Gorilla Conservation Coffee is available in several countries from the United States to Australia. For those living or visiting Uganda, they even have a Gorilla Conservation Café, the first of its kind, located in Entebbe, where you can grab a fresh cup any day of the week. Dr. Kalema-Zikusoka explains that “$1.50 from every kilo of roasted coffee is donated directly to support Conservation Through Public Health’s work with gorillas and the local community.” Special tours are also available where visitors can see how the program works through Conservation field sites through public health around protected areas and learn how gorillas benefit from them. “For tourists in Uganda, they can learn a lot more about coffee through a coffee safari at a farm near Bwindi Impenetrable National Park. They can experience the journey of coffee from bean to cup.”

There are so many nonprofits competing for donations. The best ones are the ones that show you where your donation is going and how it benefits those in need. What better reason to choose a coffee brand than one that helps both people and animals? As says Dr. Kalema-Zikusoka “When you order a gorilla conservation coffee, you’re not only supporting small coffee farmers, you’re also saving the endangered mountain gorillas, a donation from every bag sold goes to community health, gorilla health education and conservation through CTPH.” That sounds like the perfect finishing touch to a freshly brewed cup of coffee.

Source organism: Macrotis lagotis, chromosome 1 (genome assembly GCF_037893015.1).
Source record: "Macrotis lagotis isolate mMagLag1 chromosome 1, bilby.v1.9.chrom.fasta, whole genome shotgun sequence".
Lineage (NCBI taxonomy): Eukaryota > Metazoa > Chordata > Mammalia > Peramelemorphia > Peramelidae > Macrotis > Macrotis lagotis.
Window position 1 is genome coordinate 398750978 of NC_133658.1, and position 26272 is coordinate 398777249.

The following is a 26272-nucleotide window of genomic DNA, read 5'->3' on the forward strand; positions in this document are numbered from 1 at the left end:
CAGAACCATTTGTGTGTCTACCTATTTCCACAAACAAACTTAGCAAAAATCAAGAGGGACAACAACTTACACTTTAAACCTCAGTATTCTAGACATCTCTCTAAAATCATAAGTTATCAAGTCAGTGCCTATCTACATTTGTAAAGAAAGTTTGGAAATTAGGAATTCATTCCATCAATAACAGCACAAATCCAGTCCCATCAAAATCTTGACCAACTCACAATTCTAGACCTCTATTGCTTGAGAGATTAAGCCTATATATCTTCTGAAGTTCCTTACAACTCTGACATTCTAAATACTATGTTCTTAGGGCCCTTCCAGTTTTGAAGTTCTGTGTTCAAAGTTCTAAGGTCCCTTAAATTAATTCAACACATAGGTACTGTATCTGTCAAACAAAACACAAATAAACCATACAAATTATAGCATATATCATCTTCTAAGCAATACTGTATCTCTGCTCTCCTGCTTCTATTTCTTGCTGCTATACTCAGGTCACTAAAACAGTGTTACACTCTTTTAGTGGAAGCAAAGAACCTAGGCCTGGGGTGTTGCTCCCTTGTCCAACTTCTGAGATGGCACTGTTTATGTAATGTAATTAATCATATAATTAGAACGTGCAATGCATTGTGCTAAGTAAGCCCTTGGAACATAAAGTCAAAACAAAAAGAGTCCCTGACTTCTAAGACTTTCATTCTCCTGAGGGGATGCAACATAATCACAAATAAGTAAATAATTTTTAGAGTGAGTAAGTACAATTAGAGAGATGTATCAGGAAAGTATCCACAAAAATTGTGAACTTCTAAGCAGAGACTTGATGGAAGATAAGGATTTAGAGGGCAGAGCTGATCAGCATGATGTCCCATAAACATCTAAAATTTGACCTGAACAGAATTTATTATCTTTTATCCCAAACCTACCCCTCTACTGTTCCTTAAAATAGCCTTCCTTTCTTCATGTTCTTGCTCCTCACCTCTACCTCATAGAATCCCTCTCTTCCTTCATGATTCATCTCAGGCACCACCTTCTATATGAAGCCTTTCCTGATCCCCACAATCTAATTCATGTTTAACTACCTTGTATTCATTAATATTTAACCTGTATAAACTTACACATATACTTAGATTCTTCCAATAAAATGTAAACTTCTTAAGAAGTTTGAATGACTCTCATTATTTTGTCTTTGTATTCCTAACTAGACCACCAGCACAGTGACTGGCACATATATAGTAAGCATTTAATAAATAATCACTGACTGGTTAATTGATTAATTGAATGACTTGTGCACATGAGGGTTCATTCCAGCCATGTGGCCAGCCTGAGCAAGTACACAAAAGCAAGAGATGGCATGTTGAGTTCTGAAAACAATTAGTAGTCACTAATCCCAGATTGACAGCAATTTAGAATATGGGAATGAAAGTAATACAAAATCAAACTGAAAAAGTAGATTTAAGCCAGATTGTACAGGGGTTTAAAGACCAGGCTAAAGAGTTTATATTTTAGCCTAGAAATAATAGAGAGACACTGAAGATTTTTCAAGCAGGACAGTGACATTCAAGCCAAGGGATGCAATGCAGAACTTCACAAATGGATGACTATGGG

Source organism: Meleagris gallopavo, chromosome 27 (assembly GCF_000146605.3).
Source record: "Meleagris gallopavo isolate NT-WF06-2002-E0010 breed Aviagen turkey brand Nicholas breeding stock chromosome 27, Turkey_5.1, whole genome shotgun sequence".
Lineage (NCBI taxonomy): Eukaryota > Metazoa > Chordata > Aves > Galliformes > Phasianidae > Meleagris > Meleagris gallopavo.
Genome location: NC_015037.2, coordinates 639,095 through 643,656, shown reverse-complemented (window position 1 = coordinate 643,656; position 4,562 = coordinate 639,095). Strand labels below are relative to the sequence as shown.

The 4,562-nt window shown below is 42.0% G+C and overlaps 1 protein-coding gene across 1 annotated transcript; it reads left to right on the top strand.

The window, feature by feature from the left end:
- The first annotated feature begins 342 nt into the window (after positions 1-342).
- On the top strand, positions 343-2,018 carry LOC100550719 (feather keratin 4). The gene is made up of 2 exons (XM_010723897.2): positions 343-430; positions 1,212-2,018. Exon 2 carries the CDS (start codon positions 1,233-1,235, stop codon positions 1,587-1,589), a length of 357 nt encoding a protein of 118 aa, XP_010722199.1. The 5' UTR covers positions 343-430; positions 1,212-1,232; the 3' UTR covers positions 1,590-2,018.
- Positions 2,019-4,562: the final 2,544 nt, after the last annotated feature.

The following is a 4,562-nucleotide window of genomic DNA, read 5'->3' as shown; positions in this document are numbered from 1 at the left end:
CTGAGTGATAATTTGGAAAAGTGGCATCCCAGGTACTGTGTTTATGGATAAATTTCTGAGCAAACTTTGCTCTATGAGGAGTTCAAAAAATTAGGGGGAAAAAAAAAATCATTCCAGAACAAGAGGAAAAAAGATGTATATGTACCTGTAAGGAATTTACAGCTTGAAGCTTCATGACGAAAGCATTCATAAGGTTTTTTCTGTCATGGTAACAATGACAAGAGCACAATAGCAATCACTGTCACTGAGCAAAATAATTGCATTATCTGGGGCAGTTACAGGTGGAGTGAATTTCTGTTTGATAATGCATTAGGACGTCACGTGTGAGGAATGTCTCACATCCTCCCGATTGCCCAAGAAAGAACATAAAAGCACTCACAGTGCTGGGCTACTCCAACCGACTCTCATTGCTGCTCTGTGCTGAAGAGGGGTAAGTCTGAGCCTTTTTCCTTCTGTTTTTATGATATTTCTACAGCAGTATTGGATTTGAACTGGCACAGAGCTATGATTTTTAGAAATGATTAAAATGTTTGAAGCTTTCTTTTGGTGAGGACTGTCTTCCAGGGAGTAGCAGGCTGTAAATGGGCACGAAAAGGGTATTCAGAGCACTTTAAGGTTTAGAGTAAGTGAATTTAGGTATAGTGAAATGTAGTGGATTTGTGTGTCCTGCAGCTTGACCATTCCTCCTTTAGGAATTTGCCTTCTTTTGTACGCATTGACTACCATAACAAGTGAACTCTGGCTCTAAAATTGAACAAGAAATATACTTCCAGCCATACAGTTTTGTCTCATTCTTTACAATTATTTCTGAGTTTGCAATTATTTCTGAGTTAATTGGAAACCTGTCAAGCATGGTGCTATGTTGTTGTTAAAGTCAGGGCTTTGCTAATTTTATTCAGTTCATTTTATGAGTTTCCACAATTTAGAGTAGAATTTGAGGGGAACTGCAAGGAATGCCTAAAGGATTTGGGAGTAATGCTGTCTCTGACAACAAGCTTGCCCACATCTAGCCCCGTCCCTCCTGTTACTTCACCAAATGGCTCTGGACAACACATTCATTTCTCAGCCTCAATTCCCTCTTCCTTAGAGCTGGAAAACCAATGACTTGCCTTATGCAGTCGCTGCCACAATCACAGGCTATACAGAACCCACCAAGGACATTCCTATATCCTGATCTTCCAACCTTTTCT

” alt=”” width=”700″ height=”467″ data-lazy=”1″ data-tf-src=”https://emagazine.com/wp-content/uploads/2022/12/image009.jpg” data-tf-srcset=”https://emagazine.com/wp-content/uploads/2022/12/image009.jpg 700w, https://emagazine.com/wp-content/uploads/2022/12/image009-300×200.jpg 300w” data-tf-sizes=”(max-width: 700px) 100vw, 700px” />Ruter with his baby.

Gorilla Conservation Coffee is available in the UK, USA, New Zealand, Australia and Kenya, click here to see where it’s available and help gorillas by ordering Gorilla Conservation Coffee from a stockist near you. https://gorillaconservationcoffee.org/where-to-buy/

In Uganda, Gorilla Conservation Coffee Café is located at Plot 13 Portal Road in Entebbe, about 10 minutes drive from Entebbe International Airport.

Click here to see what tours are available where you can learn and see first hand how the program works and the gorillas that benefit from it https://ctph.org/book-an-intimate-gorilla-experience/

To learn more about these coffee-saving gorillas, visit their website at www.gccoffee.org.